Social Distancing Stressed at Green River City Council


GREEN RIVER– The Green River City Council heard a presentation from member of the Sweetwater County Health Department during last night’s city council meeting.

Kim Lionberger, Director of the Sweetwater County District Board of Health, Karla Roich, Public Health Response Coordinator, Judy Roderick, Emergency Management, and Dr. Jean Stachon, County Health Officer were present at the meeting to update the council and answer questions.

Lionberger explained that the COVID-19 situation is very fluid and recommendations are changing frequently. However, she noted that social distancing is the thing they are pushing the most.

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“The biggest thing that we want to stress at this time is the social distancing factor, and the importance of how it will help slow the spread so that the medical community is able to keep up with the cases as they come in in Sweetwater County,” Lionberger said.

She appreciated the City’s efforts to practice social distancing by closing City Hall to the public and having staff and the community watch the council meeting from home.

Dr. Stachon said if people are staying home and are not sick and resting, that they should make the most of it.

“Try to make a routine and try to be productive and make this time as pleasant as you can if you are stuck at home,” Dr. Stachon said.

Lionberger added that the situation is constantly changing. When they spoke with the Sweetwater County Commissioners Tuesday morning, there had been 10 confirmed cases of COVID-19 in Wyoming. There were 11 cases by the time they spoke with the Council, and there are 16 as of publishing time.

“It’s just a matter of time before we have a case here in Sweetwater County,” Lionberger said.

Be Aware of Rumors

Lionberger cautioned the council and the community to be aware of rumors circulating about positive coronavirus cases in Sweetwater County.

She said there are multiple different strains of coronavirus, and therefore some people are testing positive. However, they are not testing positive for COVID-19, which is the specific strain that is causing the current pandemic.

“You may hear, ‘oh my gosh, my neighbor just tested positive for coronavirus,’ and that may be true, but it is totally different than COVI-19 coronavirus,” Lionberger said.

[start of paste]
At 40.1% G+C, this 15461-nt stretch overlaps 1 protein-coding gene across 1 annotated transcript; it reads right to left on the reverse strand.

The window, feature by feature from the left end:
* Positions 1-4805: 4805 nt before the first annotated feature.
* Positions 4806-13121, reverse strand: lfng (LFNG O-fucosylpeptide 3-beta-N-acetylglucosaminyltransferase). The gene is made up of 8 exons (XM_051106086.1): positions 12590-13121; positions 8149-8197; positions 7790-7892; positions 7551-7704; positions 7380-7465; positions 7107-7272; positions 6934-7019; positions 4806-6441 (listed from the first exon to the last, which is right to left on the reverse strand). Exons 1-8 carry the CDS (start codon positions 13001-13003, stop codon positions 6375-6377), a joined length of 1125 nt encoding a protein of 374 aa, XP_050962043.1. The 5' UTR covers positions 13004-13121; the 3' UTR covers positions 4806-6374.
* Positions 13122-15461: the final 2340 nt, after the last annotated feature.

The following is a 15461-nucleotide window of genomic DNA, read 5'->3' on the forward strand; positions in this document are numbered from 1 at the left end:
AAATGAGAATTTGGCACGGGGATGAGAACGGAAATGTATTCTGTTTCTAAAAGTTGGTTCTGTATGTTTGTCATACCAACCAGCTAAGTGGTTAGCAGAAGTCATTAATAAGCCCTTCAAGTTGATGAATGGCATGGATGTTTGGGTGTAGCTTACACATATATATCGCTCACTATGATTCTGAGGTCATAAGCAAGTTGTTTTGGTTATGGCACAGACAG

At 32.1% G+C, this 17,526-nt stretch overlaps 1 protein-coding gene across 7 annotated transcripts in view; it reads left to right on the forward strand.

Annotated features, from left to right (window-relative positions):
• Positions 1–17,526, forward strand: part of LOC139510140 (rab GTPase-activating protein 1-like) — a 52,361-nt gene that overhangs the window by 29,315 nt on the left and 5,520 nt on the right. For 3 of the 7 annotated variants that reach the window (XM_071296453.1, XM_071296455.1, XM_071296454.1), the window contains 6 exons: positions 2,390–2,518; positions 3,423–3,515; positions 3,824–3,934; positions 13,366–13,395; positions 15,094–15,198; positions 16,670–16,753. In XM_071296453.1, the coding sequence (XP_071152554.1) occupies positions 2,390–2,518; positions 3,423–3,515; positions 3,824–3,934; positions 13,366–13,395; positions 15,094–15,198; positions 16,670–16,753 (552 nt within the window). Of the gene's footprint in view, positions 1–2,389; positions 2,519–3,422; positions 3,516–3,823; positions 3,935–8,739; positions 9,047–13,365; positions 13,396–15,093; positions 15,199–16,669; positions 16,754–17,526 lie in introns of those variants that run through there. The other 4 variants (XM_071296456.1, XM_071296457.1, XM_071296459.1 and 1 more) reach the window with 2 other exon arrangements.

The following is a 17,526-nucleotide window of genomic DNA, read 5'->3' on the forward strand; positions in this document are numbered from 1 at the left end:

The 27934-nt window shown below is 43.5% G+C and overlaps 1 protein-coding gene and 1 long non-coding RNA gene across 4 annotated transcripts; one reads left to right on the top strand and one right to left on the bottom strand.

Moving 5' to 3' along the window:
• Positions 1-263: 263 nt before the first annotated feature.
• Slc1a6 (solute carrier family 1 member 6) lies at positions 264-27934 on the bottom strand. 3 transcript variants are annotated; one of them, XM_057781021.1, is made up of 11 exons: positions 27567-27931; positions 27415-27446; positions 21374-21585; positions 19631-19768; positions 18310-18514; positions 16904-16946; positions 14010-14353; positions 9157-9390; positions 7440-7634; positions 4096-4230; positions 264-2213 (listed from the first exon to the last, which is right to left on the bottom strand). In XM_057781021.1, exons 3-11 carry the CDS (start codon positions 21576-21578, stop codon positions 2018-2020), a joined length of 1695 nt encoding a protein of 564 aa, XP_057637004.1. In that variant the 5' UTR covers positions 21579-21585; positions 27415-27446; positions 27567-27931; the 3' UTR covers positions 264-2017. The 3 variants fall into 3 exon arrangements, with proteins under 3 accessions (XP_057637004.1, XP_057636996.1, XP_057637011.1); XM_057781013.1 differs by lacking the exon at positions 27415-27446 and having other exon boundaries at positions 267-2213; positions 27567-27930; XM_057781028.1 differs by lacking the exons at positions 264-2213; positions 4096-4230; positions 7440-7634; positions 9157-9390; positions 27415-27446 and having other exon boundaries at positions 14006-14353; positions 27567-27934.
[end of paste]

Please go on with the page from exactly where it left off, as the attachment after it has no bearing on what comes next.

“The common cold is coronavirus,” Dr. Stachon said.

What Happens if COVID-19 is Confirmed in Sweetwater County?

If someone in the county tests positive for COVID-19, those test results will be reported to the state before being filtered down to the local health department. The county health department will then conduct an investigation and find possible contacts, or people who came into contact with the person infected.

The person with COVID-19 will then go straight into home quarantine until the symptoms cease.

The idea is that, if you’re stick, you stay home unless hospitalization is necessary. This goes for even if you’re feeling sick but have not been tested for COVID-19. Samples for testing are even being collected outside the hospital so the virus is not being brought into the hospital.

Testing Information

Though testing is not being done locally, samples for testing are being collected at Memorial Hospital of Sweetwater County and Cedars Health.

Depending on how the healthcare provider fills out the order slip for sample collection, people may be tested for influenza first, just COVID-19, or possibly for 20 different viral diseases. Those tests can cost up to $200, $125, and $1,200, respectively.

However, testing standards are changing all the time, according to Lionberger. She said with influenza season winding down, they may not have to test for influenza to rule it out and go straight to testing for COVID-19.

According to the Wyoming Department of Health, as of Wednesday afternoon, 181 tests have been completed at the Wyoming Public Health Labratory, one at the CDC lab, and 11 at commercial labs.

Lionberger said there are limited tests, and therefore people are classified as high-priority, mid-priority, and low-priority for testing. Priority is based on vulnerability, recent travel, symptoms, and possible contact with an individual who has tested positive.

“The turnaround for testing is going to depend on your priority at this time,” Lionberger said.